or most of my childhood, I never had more than four pairs of shoes at a time. There were shiny school shoes and church shoes that met the requirements of countless morning masses and school days at my black and brown Catholic school. There were dirty sneakers and winter boots caked with salt. Plastic summer sandals that I’d wear on weekends and days when I’d racked up enough points on my “N.U.T: No Uniform Today” card to shed my itchy nylon jumper for the freedom of oversized outfits from The Gap.
When I inevitably left for a bigger, whiter public school, the way I dressed didn’t just indicate that my family was lower-middle class or that there were limits to our shopping budget. My glasses, my sneakers, my skin color, the way I wore my hair and collected keychains on the zippers of my JanSport, like jingling mementos of a former life, took on a collective connotation that I didn’t understand at the time. I wasn’t sure why I was being judged, but the loneliness I felt that first year was evidence to me that I didn’t fit in.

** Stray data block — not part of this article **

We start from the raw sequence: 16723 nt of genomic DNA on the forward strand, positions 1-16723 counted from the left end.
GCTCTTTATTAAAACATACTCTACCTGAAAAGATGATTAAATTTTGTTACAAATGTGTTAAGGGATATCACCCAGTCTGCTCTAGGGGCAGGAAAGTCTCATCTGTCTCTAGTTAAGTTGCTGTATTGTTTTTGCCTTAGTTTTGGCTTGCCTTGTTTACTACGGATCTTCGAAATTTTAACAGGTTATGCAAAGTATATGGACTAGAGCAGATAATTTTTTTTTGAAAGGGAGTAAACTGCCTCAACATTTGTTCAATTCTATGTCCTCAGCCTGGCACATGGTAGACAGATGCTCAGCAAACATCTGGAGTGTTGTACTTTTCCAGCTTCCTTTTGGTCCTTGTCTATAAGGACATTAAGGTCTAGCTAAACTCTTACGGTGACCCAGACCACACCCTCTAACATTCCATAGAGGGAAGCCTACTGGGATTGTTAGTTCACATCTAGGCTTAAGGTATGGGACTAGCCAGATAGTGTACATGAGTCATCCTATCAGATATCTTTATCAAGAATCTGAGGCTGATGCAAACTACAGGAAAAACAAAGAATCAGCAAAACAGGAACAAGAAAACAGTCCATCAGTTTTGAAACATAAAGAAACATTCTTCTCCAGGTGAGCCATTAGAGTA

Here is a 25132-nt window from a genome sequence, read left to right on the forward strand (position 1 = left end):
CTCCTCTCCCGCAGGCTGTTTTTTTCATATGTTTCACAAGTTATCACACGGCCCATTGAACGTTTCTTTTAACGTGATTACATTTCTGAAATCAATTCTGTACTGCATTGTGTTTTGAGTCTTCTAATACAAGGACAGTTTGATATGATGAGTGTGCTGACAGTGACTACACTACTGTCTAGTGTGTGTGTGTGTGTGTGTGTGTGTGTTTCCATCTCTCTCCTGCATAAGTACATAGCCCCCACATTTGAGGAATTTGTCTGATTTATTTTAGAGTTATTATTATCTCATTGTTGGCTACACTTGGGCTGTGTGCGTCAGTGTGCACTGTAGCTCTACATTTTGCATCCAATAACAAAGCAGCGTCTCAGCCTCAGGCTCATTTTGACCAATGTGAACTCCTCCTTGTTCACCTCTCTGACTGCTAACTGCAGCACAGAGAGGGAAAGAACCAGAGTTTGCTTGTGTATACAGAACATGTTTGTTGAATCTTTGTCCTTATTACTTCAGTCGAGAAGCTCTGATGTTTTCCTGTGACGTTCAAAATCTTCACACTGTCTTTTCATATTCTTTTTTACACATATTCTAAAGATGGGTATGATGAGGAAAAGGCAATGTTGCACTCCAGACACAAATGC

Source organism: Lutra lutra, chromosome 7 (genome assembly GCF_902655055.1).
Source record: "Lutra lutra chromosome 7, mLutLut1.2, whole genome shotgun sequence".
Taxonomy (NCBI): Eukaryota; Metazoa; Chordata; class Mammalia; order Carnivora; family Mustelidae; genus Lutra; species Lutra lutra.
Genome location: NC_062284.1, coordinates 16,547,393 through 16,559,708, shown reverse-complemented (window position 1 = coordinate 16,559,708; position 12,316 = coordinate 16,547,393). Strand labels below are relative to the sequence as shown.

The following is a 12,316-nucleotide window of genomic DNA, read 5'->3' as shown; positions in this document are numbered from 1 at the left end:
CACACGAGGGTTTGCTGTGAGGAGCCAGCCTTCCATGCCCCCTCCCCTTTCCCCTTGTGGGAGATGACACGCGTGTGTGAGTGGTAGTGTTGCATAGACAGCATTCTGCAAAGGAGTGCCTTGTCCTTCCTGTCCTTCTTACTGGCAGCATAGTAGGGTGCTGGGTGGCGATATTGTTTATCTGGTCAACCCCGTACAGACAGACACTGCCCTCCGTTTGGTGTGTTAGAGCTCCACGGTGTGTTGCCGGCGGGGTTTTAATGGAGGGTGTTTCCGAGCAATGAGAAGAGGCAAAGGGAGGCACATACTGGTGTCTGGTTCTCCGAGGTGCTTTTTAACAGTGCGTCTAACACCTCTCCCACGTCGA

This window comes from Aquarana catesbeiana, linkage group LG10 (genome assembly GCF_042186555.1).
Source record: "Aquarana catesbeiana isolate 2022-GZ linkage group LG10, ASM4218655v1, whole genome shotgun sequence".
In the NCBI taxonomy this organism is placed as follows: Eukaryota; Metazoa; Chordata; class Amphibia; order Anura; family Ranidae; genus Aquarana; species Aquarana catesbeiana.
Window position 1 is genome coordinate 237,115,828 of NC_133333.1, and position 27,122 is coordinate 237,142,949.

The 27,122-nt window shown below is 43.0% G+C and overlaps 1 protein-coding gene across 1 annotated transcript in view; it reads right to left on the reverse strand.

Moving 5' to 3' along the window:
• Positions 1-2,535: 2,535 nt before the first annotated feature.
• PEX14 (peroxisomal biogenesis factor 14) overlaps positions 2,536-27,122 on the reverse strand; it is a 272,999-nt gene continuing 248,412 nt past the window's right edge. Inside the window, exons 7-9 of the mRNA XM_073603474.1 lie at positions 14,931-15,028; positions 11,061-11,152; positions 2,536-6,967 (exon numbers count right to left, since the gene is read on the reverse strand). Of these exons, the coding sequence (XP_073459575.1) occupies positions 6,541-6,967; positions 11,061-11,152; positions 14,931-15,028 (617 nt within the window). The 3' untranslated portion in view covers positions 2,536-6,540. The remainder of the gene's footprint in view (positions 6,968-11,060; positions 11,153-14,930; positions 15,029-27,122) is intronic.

During my first parent-teacher conference, shocked by the chasm she perceived between my light skin and the shade of my philosophies, my sixth grade humanities teacher asked my mother why she was raising me to be “so black.” There, concealed beneath her bubbly voice, was the question that would determine how I fit into the classroom culture. Was I the “acceptable,” amiable sort of black girl or not?
When, a few years later, I began buying Jordans on Saturdays, plastic-wrapped Air Max 95s from shops on 125th street, Air Force 1s I could only afford after weeks of eating crushed Ritz crackers and cheese for lunch, I saw it as a form of self-expression — but I see now that it was a rejection of the people who did not accept me, the logical, actionable response to my teacher’s concern. I answered her, through the way I dressed, in the same tone of voice my mother had used years before: “…Because she is black.”
Over the past few weeks, Nike has addressed conflicts that affect its black customers with images that have invoked discussions about race and that notion of acceptability. Last week, in reply to the blacklisting that resulted from Colin Kaepernick’s extensive protest of police brutality, the company released an image of the athlete, captioned, “Believe in something, even if it means sacrificing everything.” It was paired with a television commercial that ran during the first NFL game of the season.